Opinion asked designers, artists and architects how the land in Chavez Ravine should be used:

Shawn Hausman, a production designer, most recently worked as an art director on "The People vs. Larry Flynt." He is also an interior designer who is now refurbishing the Chateau Marmont

When you think of Los Angeles, two powerful images come to mind: Hollywood and automobiles. “Thirteen Screens and a Waterfall” would combine them in an exalted revision of the classic American drive-in, while giving the city a valued landmark.

Most major movie theaters in Los Angeles and throughout the country are now built as multiplexes. Lost is the movie palace, where premieres were held, and the drive-in theater. So why not build a 12-screen drive-in in the Elysian Park area, set up as two hexagons to underline the different films each would show? One hexagon would be devoted to new releases, the second to classic or cult films. The idea is to to attract a wide cross-section of L.A.

A state-of-the-art “auto” sound system could play through existing car stereos, or through stereo systems provided at each parking spot. The dialogue could be heard in at least four languages by means of a “channel” switch on each individual system.


“Thirteen Screens and a Waterfall” would feed off L.A.’s car culture, allowing viewers to parade their individuality through their distinctive automobiles. It would also draw because of the prospects for romance--both the nostalgic romance of the drive-in theater and because cars are often the only escape for teens to be alone. The revenue from the movies, or a portion thereof, could go toward a community park or film preservation.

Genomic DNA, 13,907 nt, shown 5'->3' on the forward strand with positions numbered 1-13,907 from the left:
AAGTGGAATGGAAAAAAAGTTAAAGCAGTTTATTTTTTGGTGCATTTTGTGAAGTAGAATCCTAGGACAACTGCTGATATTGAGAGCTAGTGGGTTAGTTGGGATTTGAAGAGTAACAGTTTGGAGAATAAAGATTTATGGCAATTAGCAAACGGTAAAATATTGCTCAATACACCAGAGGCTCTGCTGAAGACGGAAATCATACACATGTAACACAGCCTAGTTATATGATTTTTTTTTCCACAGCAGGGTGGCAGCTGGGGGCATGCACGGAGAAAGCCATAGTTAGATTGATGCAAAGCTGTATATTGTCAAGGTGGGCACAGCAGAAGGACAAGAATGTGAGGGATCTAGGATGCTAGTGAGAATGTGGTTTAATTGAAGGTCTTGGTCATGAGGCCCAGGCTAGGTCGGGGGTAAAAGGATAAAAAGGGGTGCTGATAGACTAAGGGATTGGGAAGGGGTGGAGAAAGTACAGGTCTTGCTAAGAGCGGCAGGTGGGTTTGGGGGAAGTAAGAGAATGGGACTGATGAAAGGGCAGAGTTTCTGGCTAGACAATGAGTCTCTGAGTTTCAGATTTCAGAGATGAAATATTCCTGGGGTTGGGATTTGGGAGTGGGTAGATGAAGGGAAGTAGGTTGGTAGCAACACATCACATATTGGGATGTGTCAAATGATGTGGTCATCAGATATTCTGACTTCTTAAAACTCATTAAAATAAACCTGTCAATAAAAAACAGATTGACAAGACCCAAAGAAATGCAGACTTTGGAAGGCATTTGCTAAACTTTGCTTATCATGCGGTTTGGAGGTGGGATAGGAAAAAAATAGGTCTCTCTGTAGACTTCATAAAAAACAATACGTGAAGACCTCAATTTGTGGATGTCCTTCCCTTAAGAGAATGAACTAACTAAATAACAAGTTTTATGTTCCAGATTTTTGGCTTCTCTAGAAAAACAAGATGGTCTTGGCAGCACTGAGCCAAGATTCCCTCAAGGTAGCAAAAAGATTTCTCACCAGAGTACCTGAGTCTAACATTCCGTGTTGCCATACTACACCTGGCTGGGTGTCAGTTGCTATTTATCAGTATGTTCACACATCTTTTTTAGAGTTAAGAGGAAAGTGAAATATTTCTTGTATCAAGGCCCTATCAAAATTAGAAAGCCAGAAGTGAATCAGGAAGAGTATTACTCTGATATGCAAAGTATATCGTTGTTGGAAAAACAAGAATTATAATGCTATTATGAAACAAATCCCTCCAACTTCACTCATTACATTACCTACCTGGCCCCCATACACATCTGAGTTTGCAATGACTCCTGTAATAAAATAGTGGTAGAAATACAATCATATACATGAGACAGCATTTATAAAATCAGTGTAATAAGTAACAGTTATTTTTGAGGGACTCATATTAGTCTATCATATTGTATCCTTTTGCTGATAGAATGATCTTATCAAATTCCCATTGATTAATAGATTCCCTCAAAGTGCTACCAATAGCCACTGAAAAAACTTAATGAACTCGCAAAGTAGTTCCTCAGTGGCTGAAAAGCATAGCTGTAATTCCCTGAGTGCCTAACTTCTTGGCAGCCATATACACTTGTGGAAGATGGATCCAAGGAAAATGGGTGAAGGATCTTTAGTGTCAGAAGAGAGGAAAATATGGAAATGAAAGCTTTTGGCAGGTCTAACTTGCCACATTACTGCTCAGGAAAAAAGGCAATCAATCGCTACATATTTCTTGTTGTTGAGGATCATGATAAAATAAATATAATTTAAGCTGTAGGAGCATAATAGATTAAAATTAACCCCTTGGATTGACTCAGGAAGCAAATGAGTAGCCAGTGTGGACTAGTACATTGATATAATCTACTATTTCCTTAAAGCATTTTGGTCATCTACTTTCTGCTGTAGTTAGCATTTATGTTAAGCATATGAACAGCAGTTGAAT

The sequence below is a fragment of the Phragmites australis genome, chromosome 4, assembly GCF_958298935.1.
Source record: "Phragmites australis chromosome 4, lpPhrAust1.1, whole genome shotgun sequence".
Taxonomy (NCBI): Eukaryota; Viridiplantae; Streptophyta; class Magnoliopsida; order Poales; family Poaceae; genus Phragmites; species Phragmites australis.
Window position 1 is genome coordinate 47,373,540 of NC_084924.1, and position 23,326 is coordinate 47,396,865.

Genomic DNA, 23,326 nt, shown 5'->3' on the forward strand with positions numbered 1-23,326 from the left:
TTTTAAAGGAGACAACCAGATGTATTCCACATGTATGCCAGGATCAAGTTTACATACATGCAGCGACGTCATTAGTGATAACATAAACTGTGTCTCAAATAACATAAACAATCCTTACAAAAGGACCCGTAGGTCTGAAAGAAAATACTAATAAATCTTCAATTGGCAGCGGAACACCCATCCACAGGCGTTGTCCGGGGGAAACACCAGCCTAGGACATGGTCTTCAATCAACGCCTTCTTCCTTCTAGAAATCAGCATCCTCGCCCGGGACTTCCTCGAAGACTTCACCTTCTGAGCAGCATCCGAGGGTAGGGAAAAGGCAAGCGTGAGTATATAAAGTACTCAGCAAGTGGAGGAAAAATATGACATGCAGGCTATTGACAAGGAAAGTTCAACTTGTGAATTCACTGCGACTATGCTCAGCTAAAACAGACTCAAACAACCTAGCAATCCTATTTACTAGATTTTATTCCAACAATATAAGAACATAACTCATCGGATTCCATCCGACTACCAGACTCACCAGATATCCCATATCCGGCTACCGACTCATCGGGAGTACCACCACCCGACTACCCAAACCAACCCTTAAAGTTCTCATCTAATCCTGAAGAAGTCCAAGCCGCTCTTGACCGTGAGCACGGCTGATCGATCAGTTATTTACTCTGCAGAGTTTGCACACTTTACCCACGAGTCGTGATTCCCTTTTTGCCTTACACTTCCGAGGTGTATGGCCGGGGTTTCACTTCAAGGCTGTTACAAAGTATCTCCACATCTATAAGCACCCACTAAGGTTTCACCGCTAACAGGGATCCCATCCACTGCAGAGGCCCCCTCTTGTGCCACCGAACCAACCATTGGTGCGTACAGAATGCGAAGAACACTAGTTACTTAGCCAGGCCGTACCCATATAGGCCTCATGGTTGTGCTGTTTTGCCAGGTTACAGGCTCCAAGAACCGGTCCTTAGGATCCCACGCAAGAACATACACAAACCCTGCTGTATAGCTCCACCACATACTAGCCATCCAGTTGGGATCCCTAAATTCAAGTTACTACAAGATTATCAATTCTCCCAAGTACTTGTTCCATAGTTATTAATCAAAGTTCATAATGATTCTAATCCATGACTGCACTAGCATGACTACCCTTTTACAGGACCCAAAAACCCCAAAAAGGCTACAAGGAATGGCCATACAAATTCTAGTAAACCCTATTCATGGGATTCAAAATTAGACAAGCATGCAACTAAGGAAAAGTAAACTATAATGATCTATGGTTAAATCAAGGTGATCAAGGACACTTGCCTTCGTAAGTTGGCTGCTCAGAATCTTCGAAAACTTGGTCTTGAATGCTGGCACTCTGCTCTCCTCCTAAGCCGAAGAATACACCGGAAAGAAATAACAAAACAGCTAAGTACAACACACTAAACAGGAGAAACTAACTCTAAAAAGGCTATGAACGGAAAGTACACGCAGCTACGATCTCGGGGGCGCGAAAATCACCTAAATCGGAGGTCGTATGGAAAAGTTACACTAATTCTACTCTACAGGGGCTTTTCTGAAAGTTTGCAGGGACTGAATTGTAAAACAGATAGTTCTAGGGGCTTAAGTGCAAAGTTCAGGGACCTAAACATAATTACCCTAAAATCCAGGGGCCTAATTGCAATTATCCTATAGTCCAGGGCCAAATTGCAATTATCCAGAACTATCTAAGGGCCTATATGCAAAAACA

The area surrounding the complex would be landscaped to accommodate patrons without cars. An amphitheater would be set in a wooded area, just beyond the parking lot. Concrete bleachers, equipped with headphone jacks for audio, would be encircled by wooded paths, so viewers wouldn’t feel they were sitting at the edge of a parking lot.

Sandwiched between the two hexagons would be a waterfall, a monument at least 20 stories high and lit so that it could be seen from miles away. At its base would be a large reflecting pool, encircled by park benches. With its powerful yet soothing sound, refreshing people with its mist, the waterfall would be a testament to romance and nature. It could also possibly help generate the power needed to run the complex.

There are, alas, potential problems--anything from drinking in cars to gang-related violence--that would need to be addressed to maintain a pleasant environment. No, this suggestion doesn’t answer all L.A.’s problems, nor is it a potentially lucrative or practical one--just an entertaining idea.